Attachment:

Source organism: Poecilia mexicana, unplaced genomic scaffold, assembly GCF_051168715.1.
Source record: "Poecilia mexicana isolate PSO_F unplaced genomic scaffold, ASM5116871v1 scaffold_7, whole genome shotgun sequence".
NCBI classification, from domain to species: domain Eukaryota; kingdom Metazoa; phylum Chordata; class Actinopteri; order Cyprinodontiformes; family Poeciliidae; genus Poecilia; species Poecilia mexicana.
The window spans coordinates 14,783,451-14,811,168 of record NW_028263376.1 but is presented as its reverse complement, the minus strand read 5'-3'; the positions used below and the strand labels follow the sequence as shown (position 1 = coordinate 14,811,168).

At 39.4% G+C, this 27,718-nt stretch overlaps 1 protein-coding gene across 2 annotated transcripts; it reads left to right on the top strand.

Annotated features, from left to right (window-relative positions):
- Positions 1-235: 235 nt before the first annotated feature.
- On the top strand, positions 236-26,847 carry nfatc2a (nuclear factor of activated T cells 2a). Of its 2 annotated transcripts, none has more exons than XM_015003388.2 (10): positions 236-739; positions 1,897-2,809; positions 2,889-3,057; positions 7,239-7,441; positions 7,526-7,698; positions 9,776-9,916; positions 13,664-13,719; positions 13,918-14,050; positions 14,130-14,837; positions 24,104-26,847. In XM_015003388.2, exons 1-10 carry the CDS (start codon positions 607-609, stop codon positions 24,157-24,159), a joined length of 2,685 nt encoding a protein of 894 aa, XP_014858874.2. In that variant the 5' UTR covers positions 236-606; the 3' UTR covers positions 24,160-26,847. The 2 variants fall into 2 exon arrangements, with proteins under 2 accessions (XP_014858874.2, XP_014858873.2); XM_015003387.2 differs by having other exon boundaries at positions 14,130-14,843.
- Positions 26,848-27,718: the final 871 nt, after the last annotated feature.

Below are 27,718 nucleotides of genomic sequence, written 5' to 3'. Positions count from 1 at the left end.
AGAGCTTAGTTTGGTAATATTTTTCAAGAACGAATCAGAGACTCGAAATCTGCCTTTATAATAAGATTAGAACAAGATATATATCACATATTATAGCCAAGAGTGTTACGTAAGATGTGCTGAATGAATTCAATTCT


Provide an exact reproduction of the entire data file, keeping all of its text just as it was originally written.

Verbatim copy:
Source organism: Poecilia mexicana, unplaced genomic scaffold, assembly GCF_051168715.1.
Source record: "Poecilia mexicana isolate PSO_F unplaced genomic scaffold, ASM5116871v1 scaffold_7, whole genome shotgun sequence".
NCBI classification, from domain to species: domain Eukaryota; kingdom Metazoa; phylum Chordata; class Actinopteri; order Cyprinodontiformes; family Poeciliidae; genus Poecilia; species Poecilia mexicana.
The window spans coordinates 14,783,451-14,811,168 of record NW_028263376.1 but is presented as its reverse complement, the minus strand read 5'-3'; the positions used below and the strand labels follow the sequence as shown (position 1 = coordinate 14,811,168).

At 39.4% G+C, this 27,718-nt stretch overlaps 1 protein-coding gene across 2 annotated transcripts; it reads left to right on the top strand.

Annotated features, from left to right (window-relative positions):
- Positions 1-235: 235 nt before the first annotated feature.
- On the top strand, positions 236-26,847 carry nfatc2a (nuclear factor of activated T cells 2a). Of its 2 annotated transcripts, none has more exons than XM_015003388.2 (10): positions 236-739; positions 1,897-2,809; positions 2,889-3,057; positions 7,239-7,441; positions 7,526-7,698; positions 9,776-9,916; positions 13,664-13,719; positions 13,918-14,050; positions 14,130-14,837; positions 24,104-26,847. In XM_015003388.2, exons 1-10 carry the CDS (start codon positions 607-609, stop codon positions 24,157-24,159), a joined length of 2,685 nt encoding a protein of 894 aa, XP_014858874.2. In that variant the 5' UTR covers positions 236-606; the 3' UTR covers positions 24,160-26,847. The 2 variants fall into 2 exon arrangements, with proteins under 2 accessions (XP_014858874.2, XP_014858873.2); XM_015003387.2 differs by having other exon boundaries at positions 14,130-14,843.
- Positions 26,848-27,718: the final 871 nt, after the last annotated feature.

Below are 27,718 nucleotides of genomic sequence, written 5' to 3'. Positions count from 1 at the left end.
AGAGCTTAGTTTGGTAATATTTTTCAAGAACGAATCAGAGACTCGAAATCTGCCTTTATAATAAGATTAGAACAAGATATATATCACATATTATAGCCAAGAGTGTTACGTAAGATGTGCTGAATGAATTCAATTCT